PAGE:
Tax Update: Look at what Uncle Sam’s left under the tax tree
This year has brought a tremendous amount of changes in the economy as well as tax rules that may affect your wallet and the bottom line of your business, some for the good, some for the bad:
• You won’t receive all your 1099s by the end of January this year. New rules change the due dates for many types of 1099s from the end of January to the middle of February. Many of the brokerages and mutual fund companies can also request an additional extension so they don’t have to file so many corrected 1099s when they get revised information.
• Standard mileage rates increased mid-year, which means to claim mileage, you’ll need to break deductible mileage down between miles driven before and after July 1. This is due to a change in the rates increasing from 50.5 to 58.5 cents per mile for business miles and from 19 to 27 cents for medical and moving mile. Charitable mileage stays at 14 cents.
• Bonus depreciation is back. For 2008 you can expense 50 percent of the cost of any NEW assets in the year of purchase so long as their standard asset MACRS depreciation life is 20 years or less. Used property does not qualify. Any asset for which you deduct bonus depreciation is exempt from the dreaded alternative minimum tax for the life of the asset. If you elect not to take bonus depreciation you must elect out for all assets with the same class life.
However, New Hampshire still does not allow the deduction, and therefore you can have different depreciation schedules for state and federal tax purposes.
• Section 179 expense limit is $250,000 for 2008, and drops to $133,000 in 2009. Even if you decide to deduct the 50 percent bonus depreciation in the previous item you can still expense the remainder of any new or used asset purchase other than buildings up to the lesser of $250,000 or the amount of profit from the business. Be careful, because people often make the mistake of assuming a big purchase in one business will offset profits from another business. If those businesses are in separate entities the Section 179 limit is on a per entity/per return basis.
• Keep a watchful eye on your multi-level business’s accounting and tax payments. What do the IRS and court look at to determine if you are in business to make a profit for multi-level marketing, such as Reliv or Avon, etc.? In a recent tax court summary (Eder v. Commissioner) the court noted the taxpayer had never prepared a business plan, never calculated a break-even point showing how much future profit he would need to recoup past losses, maintained no organized record-keeping system, etc. As a result, the court determined he was not in the activity for a profit and was not entitled to claim any deductions beyond the amount of income reported from the operation.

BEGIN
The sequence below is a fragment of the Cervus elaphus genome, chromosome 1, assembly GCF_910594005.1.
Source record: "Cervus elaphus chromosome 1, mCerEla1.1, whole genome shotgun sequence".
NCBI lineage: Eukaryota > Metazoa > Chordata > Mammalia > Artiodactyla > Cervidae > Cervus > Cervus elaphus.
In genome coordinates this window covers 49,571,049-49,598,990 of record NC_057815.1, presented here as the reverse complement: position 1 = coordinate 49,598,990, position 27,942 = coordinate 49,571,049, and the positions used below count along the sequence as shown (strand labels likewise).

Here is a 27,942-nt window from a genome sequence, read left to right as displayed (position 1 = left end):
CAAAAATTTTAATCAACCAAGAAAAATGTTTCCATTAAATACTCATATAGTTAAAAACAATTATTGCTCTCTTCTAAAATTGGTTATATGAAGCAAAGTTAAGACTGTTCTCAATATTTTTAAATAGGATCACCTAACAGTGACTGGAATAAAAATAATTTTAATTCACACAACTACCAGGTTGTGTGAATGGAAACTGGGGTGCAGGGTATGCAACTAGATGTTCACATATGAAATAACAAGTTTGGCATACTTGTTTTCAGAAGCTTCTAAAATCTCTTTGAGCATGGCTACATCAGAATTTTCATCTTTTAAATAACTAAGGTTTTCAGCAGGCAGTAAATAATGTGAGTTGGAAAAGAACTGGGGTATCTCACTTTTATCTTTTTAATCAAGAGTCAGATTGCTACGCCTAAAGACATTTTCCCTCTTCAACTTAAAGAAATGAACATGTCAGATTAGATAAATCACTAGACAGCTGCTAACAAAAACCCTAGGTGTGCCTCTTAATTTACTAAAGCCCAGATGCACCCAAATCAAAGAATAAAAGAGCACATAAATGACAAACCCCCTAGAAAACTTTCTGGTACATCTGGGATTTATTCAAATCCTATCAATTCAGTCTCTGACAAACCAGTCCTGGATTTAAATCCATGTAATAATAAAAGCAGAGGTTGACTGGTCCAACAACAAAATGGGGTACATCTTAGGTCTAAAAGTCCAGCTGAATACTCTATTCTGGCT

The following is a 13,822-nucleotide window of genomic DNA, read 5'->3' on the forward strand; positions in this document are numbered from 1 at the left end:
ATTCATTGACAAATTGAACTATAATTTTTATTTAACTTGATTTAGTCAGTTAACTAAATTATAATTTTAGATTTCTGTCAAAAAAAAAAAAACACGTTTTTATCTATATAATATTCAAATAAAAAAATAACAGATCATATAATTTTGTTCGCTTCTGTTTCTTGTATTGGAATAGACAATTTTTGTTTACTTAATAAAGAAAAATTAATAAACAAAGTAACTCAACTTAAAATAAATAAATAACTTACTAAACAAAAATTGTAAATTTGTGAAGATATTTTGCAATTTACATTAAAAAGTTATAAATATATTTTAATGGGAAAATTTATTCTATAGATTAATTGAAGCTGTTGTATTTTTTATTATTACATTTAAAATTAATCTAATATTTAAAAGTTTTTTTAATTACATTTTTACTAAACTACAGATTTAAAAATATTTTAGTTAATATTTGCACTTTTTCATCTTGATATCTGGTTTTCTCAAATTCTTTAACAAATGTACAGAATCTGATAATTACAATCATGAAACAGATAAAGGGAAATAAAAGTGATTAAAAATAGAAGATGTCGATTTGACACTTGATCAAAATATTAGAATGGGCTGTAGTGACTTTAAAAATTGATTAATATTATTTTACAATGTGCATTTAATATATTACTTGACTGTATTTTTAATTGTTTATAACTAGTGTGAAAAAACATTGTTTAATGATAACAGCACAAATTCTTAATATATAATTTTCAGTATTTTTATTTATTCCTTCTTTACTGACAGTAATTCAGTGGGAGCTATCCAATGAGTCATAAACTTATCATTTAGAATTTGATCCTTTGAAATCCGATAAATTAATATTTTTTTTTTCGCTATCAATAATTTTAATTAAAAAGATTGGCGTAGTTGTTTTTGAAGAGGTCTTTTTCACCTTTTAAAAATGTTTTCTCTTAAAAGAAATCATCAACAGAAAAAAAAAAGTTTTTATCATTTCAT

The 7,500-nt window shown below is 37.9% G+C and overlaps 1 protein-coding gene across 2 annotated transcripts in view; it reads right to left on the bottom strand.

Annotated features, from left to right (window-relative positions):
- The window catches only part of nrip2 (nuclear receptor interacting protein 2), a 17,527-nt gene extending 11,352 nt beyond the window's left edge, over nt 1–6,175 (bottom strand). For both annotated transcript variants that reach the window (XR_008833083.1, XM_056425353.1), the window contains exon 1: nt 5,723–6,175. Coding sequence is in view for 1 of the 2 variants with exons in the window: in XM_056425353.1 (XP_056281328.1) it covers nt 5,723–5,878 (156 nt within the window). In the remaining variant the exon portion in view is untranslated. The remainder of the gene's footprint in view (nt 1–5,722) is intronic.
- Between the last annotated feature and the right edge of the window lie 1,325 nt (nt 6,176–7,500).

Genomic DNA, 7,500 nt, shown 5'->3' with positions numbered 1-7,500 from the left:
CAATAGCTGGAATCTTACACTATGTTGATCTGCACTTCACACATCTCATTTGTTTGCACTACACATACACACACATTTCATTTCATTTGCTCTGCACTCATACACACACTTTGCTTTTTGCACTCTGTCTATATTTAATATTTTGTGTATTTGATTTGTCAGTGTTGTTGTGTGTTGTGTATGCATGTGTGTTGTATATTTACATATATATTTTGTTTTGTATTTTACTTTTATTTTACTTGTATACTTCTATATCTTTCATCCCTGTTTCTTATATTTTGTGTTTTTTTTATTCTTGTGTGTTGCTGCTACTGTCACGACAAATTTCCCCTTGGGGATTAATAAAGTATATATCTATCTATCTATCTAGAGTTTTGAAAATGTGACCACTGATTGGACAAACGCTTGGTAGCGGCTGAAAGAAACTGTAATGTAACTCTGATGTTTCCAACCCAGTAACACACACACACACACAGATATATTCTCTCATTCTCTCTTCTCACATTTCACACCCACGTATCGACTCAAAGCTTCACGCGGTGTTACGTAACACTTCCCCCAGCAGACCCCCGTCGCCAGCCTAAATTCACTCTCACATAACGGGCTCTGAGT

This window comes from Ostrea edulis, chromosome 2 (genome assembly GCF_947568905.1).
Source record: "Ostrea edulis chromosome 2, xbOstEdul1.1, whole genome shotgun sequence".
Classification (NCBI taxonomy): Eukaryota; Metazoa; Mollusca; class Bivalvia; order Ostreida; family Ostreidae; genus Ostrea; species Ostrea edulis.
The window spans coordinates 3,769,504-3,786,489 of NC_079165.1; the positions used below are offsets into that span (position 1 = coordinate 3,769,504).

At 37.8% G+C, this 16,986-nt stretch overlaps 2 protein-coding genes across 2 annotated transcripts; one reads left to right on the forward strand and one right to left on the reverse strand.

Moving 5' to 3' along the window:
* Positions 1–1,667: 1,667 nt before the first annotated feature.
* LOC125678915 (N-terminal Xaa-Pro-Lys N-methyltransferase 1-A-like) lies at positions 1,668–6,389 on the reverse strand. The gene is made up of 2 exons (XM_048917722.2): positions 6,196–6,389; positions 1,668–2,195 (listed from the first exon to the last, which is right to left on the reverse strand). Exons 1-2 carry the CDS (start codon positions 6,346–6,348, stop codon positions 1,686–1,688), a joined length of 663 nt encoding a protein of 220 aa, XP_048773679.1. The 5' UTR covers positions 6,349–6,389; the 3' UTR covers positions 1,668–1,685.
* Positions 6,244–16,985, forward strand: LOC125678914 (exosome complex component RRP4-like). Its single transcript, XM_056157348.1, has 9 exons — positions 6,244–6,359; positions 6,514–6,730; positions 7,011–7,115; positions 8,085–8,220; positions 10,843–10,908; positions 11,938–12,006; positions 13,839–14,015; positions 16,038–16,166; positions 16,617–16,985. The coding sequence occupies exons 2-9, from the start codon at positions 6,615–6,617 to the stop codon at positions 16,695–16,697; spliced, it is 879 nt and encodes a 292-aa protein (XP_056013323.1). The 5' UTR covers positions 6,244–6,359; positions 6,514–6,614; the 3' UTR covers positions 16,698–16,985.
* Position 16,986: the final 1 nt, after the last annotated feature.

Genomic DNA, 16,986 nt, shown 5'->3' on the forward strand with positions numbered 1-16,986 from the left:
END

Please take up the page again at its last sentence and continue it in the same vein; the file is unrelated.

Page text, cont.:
• Premiums paid for mortgage insurance on home acquisition debt are deductible as interest expenses. You can only deduct the premium for one year’s worth of the insurance. Home equity loans are not covered. This deduction applies to primary residence and one secondary personal residence. The deduction started in 2007 and has been extended through 2010.
• The IRS gives a self-employed deduction for health insurance as a business expense. A sole proprietor can deduct health insurance for himself and family from the earned income of the business when the insurance policy is in the name of the sole proprietor and not in the name of the business. However, the deduction is limited to the amount of profit from the business.
• For 2008, those who don’t itemize can increase their standard deduction by the amount of their real estate tax up to $500 on an individual return and $1,000 on a joint return. Personal property tax does not qualify.
• Leasehold improvements for retail and restaurant buildings qualify for 15-year depreciation life. The shorter asset life for restaurant buildings from the 2007 law was extended to 2008 acquisitions. Now retail leasehold improvements also qualify for the 15-year life instead of 39.5 years.
• Employers who pay military personnel on active duty the difference between military pay rate and normal pay receive a 20 percent differential wage tax credit on the first $20,000 in differential wages paid.
• Lastly, remember that if you received a 2008 economic stimulus rebate check from Uncle Sam that it was based on your 2008 estimated tax return. Check with your tax adviser if you made adjustments that may qualify you for additional funds.
CPA Steven Feinberg, owner of Londonderry-based Appletree Business Services, can be reached at 603-434-APPLE (2775) or Appletreebusiness.com.